You really don't need anymore than 1.5g of protein per kilogram of bodyweight in addition to 500 calories more per day of energy for muscle building if you are appropriately doing strength and hypertrophy workouts. It's not like you're a burn victim who needs 1.8g/kg with most of their body charred. These values are correct unless you're on steroids, in which case you obviously are not limited by the rate of synthesis of new protein as with those of us not on them.
  • MrPapo317

    Posts: 515

    Dec 13, 2010 8:42 PM GMT
    I try to eat 1 egg and 2whites a day. sometimes it doesnt work because usually dont keep up on buying them
  • LJay

    Posts: 11612

    Dec 14, 2010 3:00 AM GMT
    The dietician, being in diabetic cholestrol hysteria mode, says three per WEEK. I am not so sure. Eggs for breakfast are some kinda good, but I think 3-4 per day is overdoing it. On the other hand, who really knows.

    There is other stuff for breakfast: oatmeal, lowfat cottage cheese. fruit, whole wheat toast, yogurt, high fiber cereal like Kashi, sardines...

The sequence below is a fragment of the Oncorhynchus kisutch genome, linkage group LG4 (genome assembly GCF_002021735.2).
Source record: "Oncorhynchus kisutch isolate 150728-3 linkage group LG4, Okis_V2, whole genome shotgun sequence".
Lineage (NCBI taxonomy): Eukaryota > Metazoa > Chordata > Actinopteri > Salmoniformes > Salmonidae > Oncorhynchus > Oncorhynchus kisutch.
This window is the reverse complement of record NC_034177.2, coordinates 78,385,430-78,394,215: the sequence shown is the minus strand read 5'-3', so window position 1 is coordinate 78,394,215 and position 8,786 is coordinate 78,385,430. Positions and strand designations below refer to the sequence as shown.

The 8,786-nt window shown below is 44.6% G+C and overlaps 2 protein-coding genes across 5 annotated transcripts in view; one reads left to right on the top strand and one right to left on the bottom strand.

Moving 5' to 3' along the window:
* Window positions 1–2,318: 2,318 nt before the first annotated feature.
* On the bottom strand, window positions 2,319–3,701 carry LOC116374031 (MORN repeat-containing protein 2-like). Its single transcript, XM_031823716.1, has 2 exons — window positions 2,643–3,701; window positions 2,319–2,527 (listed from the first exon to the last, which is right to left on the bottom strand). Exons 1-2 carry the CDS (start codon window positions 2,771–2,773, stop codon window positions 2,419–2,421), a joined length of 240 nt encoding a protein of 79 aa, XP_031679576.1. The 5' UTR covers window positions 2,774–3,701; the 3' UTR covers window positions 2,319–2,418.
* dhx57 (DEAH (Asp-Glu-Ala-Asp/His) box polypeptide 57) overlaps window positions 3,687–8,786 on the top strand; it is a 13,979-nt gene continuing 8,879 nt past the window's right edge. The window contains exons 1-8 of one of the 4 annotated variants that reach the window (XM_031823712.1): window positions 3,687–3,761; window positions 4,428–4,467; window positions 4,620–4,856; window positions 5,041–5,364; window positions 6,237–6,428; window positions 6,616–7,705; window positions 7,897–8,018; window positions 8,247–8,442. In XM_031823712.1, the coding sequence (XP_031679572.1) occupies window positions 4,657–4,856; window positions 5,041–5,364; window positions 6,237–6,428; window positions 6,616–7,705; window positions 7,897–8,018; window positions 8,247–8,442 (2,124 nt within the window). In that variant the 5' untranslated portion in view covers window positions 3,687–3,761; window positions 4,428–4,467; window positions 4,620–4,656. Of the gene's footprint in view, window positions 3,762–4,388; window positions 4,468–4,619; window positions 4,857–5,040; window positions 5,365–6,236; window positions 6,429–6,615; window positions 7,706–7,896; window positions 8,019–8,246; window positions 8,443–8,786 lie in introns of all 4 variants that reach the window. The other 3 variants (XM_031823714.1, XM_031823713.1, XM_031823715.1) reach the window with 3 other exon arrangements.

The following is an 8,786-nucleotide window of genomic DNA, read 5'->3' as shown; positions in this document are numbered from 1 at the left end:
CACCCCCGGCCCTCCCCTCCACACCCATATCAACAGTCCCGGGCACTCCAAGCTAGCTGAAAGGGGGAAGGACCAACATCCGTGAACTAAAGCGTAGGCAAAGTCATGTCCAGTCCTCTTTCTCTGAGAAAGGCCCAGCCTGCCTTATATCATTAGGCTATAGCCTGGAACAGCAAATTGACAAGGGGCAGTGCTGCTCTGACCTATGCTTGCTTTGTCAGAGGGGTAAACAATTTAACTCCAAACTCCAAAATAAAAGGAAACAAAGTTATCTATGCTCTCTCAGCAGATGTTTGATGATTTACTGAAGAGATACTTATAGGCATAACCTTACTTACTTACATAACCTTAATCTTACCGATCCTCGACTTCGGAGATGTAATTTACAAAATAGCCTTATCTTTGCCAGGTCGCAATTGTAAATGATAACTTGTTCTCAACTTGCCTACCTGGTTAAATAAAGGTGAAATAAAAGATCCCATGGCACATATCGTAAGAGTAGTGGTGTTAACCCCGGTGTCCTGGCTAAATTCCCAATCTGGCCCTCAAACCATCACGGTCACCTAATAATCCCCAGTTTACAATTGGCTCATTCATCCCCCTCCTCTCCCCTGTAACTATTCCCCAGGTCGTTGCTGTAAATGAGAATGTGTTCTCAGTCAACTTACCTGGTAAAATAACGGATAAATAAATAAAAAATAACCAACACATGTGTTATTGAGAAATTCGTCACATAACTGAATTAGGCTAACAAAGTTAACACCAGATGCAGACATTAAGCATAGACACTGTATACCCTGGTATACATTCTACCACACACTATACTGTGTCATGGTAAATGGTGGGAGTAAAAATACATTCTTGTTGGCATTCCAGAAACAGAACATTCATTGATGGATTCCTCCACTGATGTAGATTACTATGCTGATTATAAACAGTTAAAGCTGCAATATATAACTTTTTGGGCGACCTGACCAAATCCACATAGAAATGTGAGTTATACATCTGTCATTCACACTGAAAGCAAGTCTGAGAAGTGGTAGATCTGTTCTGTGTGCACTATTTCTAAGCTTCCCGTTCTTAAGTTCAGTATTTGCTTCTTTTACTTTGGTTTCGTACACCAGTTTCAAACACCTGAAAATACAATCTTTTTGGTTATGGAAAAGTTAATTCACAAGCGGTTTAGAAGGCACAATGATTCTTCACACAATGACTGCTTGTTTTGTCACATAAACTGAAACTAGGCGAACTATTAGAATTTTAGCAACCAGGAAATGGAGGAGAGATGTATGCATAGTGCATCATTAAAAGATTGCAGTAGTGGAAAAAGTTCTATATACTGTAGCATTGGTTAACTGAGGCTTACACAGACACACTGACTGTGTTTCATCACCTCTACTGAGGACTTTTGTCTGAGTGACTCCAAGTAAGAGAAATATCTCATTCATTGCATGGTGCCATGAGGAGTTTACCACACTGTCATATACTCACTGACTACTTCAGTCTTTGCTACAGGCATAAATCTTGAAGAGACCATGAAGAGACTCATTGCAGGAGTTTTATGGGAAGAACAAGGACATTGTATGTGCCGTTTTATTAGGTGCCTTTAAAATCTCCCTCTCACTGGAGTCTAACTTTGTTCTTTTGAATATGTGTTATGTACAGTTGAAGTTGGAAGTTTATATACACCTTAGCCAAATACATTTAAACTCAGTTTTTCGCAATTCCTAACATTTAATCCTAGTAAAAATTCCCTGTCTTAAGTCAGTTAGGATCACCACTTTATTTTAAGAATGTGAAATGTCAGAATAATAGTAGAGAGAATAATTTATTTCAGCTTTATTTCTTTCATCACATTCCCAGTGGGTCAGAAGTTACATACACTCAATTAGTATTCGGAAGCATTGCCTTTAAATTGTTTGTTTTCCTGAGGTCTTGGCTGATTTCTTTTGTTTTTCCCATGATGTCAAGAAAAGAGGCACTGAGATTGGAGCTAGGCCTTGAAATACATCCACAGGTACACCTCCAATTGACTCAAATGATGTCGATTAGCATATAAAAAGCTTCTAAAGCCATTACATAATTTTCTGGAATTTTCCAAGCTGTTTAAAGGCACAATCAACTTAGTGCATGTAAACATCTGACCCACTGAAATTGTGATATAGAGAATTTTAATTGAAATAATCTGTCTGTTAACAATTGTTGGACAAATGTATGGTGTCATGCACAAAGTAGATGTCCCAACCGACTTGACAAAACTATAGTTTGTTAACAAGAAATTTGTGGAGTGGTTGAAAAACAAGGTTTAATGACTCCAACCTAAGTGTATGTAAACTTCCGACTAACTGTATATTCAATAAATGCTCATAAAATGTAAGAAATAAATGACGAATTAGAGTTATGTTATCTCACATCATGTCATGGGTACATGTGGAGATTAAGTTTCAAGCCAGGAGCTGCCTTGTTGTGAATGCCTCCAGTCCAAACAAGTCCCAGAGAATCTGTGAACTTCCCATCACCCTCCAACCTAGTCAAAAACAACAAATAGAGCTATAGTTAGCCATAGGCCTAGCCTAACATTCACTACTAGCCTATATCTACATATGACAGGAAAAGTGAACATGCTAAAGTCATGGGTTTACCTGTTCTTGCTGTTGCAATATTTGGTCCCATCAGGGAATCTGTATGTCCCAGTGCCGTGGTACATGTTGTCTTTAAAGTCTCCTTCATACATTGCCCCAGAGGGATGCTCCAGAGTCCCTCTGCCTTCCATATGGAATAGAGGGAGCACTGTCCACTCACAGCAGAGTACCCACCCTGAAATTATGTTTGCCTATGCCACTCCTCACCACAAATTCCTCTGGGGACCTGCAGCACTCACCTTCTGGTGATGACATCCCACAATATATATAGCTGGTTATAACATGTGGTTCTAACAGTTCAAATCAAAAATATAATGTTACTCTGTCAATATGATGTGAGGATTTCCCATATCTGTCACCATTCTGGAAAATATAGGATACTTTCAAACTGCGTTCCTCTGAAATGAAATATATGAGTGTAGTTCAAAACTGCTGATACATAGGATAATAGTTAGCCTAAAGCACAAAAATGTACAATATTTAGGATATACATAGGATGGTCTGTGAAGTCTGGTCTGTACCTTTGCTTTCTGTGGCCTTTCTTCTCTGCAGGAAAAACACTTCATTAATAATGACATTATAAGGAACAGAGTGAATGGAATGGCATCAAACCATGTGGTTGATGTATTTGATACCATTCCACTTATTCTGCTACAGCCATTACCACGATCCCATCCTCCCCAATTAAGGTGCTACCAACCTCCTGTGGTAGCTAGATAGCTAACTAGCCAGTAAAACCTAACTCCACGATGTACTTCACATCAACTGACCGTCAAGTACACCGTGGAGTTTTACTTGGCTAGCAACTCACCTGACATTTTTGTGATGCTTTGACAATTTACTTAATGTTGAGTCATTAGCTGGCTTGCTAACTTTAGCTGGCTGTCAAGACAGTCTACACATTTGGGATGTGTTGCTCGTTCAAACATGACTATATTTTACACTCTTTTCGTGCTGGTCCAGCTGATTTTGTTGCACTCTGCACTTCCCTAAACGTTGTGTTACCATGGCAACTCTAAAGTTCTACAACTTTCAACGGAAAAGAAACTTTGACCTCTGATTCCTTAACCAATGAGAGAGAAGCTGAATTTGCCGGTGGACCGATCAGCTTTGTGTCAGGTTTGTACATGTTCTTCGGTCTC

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    Dec 14, 2010 8:53 AM GMT
    Runningrass saidThat's a lot of eggs. Haha! I'd recommend tossing some of those yolks (and perhaps building your own chicken coop). icon_wink.gif
    I used to have a chicken coup.
    It was fun going out every morning to get fresh eggs for breakfast.
  • xKorix

    Posts: 607

    Dec 14, 2010 8:56 AM GMT
    2-5 whole eggs per day, and like previously said above, eating them makes your skin look great icon_smile.gif
  • Posted by a hidden member.
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    Dec 14, 2010 8:56 AM GMT
    LJay saidThe dietician, being in diabetic cholestrol hysteria mode, says three per WEEK. I am not so sure. Eggs for breakfast are some kinda good, but I think 3-4 per day is overdoing it. On the other hand, who really knows.

    There is other stuff for breakfast: oatmeal, lowfat cottage cheese. fruit, whole wheat toast, yogurt, high fiber cereal like Kashi, sardines...
    Every single thing you listed as a "substitute" for eggs is high in carbs, and low in protein.
    That totally defeats the purpose of eggs.
  • Posted by a hidden member.
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    Dec 14, 2010 9:14 AM GMT
    I eat 4-6 a day and don't have high cholesterol . Google around and you'll find that the cholesterol in eggs isn't as bad as what was previously thought. Of course anyone with a family history of high cholesterol already should consult their doctor but for folks with normal levels etc and no family history go for it.